What We Do
Death and dying affects each and every one of us. Every year, 29,000 people die in Ireland and up to 290,000 are newly bereaved. The Irish Hospice Foundation strives for the best care at end of life for these people and practical support for their loved ones.
THIS IS SOME OF WHAT WE DELIVER:
- Hospice Home Care for Children: We have invested €2.5 million in providing Children’s Outreach Nurses all around Ireland, a Consultant Paediatrician with a special interest in palliative care and training for healthcare staff. All of these programmes are delivered in partnership with the HSE.
- Education and research: Every year nearly 3,000 people take part in our training programmes and we estimate that over 50,000 people have received training in aspects of good end-of-life care and bereavement since we were established. We also fund pioneering research on end-of-life and palliative care issues across Ireland.
- Nurses for Night Care: This free national service for people with illnesses other than cancer enables more people fulfill their wish to die at home. This service costs €500,000 per annum.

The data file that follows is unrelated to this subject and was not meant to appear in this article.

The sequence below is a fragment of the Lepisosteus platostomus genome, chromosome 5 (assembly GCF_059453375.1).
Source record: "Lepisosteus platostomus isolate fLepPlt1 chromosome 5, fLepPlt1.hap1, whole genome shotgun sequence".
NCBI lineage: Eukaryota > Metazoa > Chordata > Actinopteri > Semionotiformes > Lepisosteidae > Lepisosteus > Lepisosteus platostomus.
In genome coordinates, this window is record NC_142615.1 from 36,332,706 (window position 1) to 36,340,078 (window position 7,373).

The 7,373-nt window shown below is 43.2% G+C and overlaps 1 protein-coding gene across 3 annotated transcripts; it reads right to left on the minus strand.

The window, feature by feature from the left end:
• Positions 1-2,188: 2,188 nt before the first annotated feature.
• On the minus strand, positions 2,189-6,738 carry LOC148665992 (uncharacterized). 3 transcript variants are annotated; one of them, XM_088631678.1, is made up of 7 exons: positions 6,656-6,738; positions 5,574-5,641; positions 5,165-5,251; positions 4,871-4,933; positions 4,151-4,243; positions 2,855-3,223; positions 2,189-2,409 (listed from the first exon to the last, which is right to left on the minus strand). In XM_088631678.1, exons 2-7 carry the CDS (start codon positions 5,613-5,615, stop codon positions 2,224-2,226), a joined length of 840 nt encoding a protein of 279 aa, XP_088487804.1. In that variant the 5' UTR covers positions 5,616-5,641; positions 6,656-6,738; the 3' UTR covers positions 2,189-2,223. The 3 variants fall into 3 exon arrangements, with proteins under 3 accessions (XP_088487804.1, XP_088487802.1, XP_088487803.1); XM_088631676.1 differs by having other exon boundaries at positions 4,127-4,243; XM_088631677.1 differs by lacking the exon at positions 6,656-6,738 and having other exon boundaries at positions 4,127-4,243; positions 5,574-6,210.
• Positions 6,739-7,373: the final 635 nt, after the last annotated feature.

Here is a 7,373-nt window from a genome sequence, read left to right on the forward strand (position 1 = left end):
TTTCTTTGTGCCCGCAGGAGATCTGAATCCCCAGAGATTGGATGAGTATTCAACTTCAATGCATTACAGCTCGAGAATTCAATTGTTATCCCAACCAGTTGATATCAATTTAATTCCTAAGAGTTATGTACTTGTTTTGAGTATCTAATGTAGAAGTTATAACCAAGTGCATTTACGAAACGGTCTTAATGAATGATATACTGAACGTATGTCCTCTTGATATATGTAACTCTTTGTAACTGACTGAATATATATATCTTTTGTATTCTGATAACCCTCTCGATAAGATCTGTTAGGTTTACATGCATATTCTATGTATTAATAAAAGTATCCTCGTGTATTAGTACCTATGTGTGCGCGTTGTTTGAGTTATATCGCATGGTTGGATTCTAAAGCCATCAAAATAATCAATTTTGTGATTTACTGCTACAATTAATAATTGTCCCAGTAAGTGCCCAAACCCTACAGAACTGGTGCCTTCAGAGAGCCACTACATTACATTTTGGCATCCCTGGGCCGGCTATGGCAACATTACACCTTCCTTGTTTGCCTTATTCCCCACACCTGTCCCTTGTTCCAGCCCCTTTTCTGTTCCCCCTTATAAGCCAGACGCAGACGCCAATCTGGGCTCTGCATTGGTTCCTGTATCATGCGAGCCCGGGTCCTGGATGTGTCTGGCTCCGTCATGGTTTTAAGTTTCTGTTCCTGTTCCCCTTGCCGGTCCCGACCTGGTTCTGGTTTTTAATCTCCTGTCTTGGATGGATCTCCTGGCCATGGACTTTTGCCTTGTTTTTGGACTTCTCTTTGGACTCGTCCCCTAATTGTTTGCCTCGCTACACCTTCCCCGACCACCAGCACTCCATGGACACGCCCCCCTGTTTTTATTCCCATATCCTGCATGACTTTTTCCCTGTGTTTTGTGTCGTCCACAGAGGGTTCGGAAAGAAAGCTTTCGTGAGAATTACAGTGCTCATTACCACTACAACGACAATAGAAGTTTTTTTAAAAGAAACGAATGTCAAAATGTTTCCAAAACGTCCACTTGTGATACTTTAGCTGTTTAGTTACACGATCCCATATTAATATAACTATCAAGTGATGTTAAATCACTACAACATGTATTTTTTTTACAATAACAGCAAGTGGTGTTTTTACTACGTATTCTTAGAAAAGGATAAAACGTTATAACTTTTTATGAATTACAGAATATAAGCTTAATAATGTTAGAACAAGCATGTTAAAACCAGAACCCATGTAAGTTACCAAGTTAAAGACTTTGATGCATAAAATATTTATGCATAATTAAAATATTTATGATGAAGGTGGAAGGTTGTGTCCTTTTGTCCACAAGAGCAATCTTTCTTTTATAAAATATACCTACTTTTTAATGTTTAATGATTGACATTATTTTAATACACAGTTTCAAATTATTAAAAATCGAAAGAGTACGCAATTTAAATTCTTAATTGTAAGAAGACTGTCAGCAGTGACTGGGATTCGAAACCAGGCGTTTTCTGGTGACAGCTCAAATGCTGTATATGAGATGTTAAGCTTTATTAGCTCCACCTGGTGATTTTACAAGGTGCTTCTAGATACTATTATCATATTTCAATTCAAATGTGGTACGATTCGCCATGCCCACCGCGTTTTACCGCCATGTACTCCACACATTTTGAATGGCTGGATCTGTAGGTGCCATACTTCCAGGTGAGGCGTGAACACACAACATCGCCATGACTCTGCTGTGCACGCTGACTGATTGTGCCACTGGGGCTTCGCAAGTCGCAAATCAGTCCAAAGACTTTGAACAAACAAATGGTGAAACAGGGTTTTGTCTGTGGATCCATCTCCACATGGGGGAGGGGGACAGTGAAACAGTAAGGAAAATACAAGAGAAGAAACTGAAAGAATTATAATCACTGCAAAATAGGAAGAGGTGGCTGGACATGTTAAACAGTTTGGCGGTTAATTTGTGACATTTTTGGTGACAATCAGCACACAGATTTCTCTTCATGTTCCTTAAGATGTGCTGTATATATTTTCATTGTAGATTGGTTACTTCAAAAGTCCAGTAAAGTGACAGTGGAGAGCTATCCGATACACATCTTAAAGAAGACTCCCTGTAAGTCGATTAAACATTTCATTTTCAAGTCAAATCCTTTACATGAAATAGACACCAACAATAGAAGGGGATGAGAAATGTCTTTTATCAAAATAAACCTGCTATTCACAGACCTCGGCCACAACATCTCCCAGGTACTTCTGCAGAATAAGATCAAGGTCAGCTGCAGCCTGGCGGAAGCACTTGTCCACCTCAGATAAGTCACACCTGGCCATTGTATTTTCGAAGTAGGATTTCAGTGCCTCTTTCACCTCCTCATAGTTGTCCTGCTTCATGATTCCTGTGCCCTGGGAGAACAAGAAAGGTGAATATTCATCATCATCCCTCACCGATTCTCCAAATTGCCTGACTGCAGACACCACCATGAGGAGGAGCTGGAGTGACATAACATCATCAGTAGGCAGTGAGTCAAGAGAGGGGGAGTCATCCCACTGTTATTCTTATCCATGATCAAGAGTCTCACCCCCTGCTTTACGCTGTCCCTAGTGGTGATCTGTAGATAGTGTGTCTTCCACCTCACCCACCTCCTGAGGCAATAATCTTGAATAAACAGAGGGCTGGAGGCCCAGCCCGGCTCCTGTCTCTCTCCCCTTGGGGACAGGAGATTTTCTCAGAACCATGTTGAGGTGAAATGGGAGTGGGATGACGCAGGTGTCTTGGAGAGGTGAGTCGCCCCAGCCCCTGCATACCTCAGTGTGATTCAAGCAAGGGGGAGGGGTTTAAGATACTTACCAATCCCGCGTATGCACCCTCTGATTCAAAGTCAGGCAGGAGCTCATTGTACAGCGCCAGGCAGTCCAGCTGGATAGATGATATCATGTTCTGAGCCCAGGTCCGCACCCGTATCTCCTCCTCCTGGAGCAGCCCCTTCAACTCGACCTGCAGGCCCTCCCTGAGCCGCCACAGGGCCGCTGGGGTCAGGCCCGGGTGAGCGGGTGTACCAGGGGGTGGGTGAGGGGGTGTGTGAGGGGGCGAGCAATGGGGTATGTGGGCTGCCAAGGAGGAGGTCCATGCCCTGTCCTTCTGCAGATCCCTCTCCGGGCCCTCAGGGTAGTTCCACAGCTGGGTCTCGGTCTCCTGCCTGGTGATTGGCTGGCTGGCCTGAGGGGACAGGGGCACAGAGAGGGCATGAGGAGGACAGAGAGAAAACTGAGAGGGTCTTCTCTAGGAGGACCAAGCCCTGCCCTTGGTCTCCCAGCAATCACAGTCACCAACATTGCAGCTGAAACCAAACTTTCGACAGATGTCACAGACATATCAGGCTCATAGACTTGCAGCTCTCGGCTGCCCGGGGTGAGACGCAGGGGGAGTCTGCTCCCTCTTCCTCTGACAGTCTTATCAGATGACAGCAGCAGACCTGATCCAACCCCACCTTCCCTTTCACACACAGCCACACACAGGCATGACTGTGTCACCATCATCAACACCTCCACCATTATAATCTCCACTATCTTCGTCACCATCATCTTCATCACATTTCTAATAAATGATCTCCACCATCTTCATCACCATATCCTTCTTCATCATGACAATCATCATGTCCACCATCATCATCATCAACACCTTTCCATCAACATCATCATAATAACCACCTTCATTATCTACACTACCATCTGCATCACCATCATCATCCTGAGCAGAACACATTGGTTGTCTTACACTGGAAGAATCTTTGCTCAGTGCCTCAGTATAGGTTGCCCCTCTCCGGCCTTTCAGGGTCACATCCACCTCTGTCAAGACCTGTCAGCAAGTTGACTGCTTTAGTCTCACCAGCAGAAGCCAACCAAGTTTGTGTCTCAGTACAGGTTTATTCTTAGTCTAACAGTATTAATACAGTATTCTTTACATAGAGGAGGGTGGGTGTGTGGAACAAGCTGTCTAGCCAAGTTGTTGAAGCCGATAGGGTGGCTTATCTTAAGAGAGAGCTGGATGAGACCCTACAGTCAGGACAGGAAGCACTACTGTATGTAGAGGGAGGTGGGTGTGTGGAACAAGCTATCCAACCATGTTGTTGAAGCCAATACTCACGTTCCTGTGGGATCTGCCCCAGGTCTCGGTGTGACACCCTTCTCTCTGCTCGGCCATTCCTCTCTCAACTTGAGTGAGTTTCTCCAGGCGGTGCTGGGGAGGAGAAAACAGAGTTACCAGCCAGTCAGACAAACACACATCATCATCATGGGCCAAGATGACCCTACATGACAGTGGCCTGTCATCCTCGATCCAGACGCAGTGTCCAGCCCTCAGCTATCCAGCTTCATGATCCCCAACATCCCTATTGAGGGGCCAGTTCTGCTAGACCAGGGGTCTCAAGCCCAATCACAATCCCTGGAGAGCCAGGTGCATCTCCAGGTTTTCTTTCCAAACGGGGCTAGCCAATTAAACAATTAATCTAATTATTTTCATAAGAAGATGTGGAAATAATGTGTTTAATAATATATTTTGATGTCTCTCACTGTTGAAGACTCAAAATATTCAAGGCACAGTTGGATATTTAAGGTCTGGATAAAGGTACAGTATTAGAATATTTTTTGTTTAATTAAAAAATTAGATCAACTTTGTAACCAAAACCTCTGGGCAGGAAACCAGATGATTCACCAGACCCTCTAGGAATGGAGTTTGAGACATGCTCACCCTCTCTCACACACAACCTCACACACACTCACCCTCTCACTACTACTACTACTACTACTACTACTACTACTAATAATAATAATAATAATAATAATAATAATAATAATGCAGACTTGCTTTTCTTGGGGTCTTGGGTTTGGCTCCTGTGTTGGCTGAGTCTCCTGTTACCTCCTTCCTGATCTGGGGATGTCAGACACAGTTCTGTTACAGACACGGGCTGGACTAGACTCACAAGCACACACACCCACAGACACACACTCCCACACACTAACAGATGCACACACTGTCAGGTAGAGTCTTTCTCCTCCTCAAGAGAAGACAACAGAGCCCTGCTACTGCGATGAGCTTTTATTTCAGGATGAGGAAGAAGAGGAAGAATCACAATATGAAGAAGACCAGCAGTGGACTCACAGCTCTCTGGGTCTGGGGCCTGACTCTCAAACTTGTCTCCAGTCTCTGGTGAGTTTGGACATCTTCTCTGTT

- Hospice Friendly Hospitals: This programme aims to improve end-of-life care in hospitals. The learning from this programme is now being applied in residential care settings for older people.
- Innovation in primary care and in people’s homes: We support developments in these settings so that better end-of- life care can be delivered everywhere and for everyone.
- Innovation in new areas: We are committed to nurturing new areas. In 2013 we were able to attract philanthropic funding for an ambitious national programme, ‘Changing Minds’, which aims to promote excellence in end-of-life care for people living with dementia.
- Advocacy: Through advocacy and awareness-raising, we work to promote a better understanding of end-of-life care issues and to influence decision-makers to make services more widely available to all who need them. We actively promote discussion of issues related to dying, death and bereavement in order to identify Irish people’s concerns about these matters and consider how they might be addressed.